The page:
Ikinai (Suicide Tour Bus)
((summary taken from AsianMediaWiki))
The sign says "The Sunshine Club Okinawa New Years Tour." Yet everybody sitting on the bus seems strangely somber. Everybody is accounted for and the bus is about to leave when a young woman joins the group. Her uncle has been committed to an asylum and she will use his ticket. Reluctantly the tour manager lets her join the tour. Eventually we find out that the passengers and tour manager all have a suicide pact to send the bus over a cliff so the families can collect on insurance.
When I first sat down to watch this, I thought the subject of suicide was going to be treated lightly--that the humor and the situations would be more slap-stick than anything else (having seen it described as a comedy). Instead, I found this to be a very serious, thought provoking, dark-comedy on the subject of suicide; a far-cry from what I'd originally expected.
But surprisingly enough, it's an easy adjustment to make. The somber tone of the movie is quickly established within the first few minutes: right from the start, it's clear where this movie is headed and how it plans to deal with such an important subject.
To be honest, though, I really felt this was more of a drama than a comedy. Despite the humorous moments scattered throughout the film, the humor overall is very morose. Even when the passengers are smiling and joking, you can feel the underlying sadness lying just beneath the surface; the helplessness they feel, the regret, and the fear. Yet eventually you can see them slowly leaving those feelings behind as hope slowly begins to reawaken in each of them.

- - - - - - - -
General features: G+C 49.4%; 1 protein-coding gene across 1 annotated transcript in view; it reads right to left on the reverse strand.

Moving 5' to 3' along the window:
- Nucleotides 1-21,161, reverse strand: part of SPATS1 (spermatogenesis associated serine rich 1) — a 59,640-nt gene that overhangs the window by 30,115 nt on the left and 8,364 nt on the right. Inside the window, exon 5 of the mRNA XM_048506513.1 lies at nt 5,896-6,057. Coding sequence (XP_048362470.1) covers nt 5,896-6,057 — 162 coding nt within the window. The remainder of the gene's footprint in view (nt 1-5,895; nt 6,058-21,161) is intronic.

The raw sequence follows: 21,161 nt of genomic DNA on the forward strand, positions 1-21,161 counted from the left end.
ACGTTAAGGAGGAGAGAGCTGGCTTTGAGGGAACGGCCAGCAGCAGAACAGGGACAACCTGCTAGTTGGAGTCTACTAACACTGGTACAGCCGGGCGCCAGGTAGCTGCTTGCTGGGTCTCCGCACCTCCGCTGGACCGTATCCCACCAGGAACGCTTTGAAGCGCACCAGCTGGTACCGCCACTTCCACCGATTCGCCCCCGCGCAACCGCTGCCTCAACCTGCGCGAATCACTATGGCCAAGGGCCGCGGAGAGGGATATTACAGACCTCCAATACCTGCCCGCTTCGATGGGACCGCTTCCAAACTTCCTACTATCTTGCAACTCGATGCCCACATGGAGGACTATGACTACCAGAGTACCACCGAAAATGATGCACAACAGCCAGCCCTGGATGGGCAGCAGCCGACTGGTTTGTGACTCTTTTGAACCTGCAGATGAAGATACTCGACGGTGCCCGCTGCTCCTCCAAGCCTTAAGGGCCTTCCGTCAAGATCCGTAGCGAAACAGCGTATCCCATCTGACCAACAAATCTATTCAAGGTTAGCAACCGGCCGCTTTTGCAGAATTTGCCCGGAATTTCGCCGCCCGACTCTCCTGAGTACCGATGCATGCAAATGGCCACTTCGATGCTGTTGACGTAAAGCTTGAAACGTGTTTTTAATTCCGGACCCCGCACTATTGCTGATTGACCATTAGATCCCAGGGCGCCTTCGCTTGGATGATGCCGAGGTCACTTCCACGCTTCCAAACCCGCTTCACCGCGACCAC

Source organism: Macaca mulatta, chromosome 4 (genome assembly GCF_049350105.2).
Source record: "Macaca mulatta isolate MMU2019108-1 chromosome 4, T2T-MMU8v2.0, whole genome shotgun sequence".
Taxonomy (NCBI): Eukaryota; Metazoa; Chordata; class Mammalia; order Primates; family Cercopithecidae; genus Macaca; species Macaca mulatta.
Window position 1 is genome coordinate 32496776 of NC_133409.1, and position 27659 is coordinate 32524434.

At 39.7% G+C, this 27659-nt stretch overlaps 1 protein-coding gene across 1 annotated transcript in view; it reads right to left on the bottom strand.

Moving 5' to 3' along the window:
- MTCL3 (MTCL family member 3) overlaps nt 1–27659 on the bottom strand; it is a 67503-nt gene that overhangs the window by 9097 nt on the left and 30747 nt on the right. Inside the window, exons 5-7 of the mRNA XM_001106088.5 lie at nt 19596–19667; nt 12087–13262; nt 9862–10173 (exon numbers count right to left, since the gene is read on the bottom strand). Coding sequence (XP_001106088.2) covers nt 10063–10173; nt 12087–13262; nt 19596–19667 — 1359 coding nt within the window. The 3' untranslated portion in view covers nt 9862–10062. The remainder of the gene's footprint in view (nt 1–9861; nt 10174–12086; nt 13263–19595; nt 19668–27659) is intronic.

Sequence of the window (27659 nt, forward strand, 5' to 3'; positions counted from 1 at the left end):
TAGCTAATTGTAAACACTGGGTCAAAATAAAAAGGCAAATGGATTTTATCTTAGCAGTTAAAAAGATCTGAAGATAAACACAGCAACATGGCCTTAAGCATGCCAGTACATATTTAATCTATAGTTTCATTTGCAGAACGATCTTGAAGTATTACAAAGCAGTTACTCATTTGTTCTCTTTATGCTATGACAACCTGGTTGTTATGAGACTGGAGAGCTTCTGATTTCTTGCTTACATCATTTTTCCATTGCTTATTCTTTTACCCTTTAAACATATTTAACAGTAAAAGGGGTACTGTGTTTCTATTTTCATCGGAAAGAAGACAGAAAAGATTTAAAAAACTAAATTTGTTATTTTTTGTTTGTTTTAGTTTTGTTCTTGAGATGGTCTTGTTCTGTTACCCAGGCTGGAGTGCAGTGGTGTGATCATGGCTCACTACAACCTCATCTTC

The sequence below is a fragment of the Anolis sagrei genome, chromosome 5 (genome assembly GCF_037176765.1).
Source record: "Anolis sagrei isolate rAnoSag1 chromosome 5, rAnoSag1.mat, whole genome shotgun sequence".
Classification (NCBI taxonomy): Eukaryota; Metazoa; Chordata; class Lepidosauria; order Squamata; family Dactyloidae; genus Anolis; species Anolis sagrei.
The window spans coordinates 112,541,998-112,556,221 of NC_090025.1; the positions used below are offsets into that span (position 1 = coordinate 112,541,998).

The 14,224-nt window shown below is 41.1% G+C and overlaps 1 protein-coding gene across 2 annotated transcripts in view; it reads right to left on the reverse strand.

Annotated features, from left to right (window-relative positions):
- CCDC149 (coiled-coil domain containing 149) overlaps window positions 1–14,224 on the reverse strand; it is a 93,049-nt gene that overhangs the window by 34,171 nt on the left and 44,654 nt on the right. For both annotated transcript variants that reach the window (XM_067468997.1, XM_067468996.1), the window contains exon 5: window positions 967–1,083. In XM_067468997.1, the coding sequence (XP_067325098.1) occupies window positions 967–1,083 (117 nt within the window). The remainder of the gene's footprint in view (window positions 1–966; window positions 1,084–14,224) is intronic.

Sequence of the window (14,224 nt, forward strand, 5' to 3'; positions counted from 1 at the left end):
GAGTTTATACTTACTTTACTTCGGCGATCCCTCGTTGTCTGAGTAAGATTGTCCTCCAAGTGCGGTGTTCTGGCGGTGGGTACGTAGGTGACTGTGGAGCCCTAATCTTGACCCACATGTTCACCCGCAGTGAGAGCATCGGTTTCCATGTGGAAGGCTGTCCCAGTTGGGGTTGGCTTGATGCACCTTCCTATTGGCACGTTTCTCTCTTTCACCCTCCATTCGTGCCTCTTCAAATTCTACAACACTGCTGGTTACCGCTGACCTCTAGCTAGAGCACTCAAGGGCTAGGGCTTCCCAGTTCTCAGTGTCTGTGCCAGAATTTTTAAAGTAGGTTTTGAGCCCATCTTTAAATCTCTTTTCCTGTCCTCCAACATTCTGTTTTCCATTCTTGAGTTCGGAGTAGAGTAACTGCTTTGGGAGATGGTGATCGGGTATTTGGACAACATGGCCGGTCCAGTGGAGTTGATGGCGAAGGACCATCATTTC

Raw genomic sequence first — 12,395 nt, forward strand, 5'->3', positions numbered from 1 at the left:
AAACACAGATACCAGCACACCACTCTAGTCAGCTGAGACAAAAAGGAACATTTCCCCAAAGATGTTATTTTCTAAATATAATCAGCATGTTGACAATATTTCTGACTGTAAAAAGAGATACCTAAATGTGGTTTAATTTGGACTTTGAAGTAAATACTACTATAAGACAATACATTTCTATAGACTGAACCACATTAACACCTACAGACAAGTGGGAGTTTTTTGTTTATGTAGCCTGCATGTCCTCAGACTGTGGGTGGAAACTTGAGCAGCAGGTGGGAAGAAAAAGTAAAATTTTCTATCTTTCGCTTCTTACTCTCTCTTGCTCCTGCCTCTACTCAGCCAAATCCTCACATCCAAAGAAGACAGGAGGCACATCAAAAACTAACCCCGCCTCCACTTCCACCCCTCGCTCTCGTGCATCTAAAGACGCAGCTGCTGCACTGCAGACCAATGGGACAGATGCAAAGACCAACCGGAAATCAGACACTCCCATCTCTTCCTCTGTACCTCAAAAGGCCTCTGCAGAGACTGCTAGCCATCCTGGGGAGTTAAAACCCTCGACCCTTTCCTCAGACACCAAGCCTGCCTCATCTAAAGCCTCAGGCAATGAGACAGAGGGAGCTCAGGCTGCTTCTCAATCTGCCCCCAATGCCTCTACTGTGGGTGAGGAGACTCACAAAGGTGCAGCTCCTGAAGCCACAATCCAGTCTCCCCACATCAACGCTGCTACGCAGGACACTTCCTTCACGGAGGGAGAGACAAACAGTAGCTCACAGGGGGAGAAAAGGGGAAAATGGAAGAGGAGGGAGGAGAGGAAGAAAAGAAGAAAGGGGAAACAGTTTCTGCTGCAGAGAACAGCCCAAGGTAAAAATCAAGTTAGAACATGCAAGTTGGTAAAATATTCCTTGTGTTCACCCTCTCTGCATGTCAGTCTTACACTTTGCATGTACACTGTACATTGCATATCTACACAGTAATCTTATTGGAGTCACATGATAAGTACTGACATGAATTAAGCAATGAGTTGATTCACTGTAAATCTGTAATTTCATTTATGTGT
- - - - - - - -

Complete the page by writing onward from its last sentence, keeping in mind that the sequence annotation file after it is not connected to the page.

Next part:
Well... in almost all of them.
These characters are just so real, it's easy to understand where they're coming from--even if you don't necessarily agree with their choices. And the actors were just terrific at bringing them to life. I especially loved Mitsuki's character. She was a great contrast to the rest of the cast, and did a great job in showing them that death isn't always the answer... that it's never too late to start living.
I don't want to give the wrong impression though. Like I said, this really is a drama, just as much as it is a dark comedy.
Overall, it was a very touching story. There were a few parts where it dragged, but that's to be expected in this kind of movie... and the ending was a little predictable, but that's not necessarily a bad thing. I really felt it fit the rest of the film and I can't imagine it ending any other way.
I also loved the kick-the-can metaphor and the way it progressed throughout the movie: in the end it was very bitter-sweet. In a way, it reminded me of a popular Twilight Zone episode, where all of these elderly people are made young again when they play kick the can--yet, there's still one who stubbornly refuses to play, and is forced to remain old. There are definite parallels between this and that, so I can't help but wonder if the Japanese knew anything about that particular show, or if it was mere coincidence or wishful thinking on my part.
But despite so many positive points... it still felt like something was missing. On the other hand, it's still a good film, and I think it's worth watching at least once. So don't be afraid to give if it a try you if you have a couple hours to spare. ^_^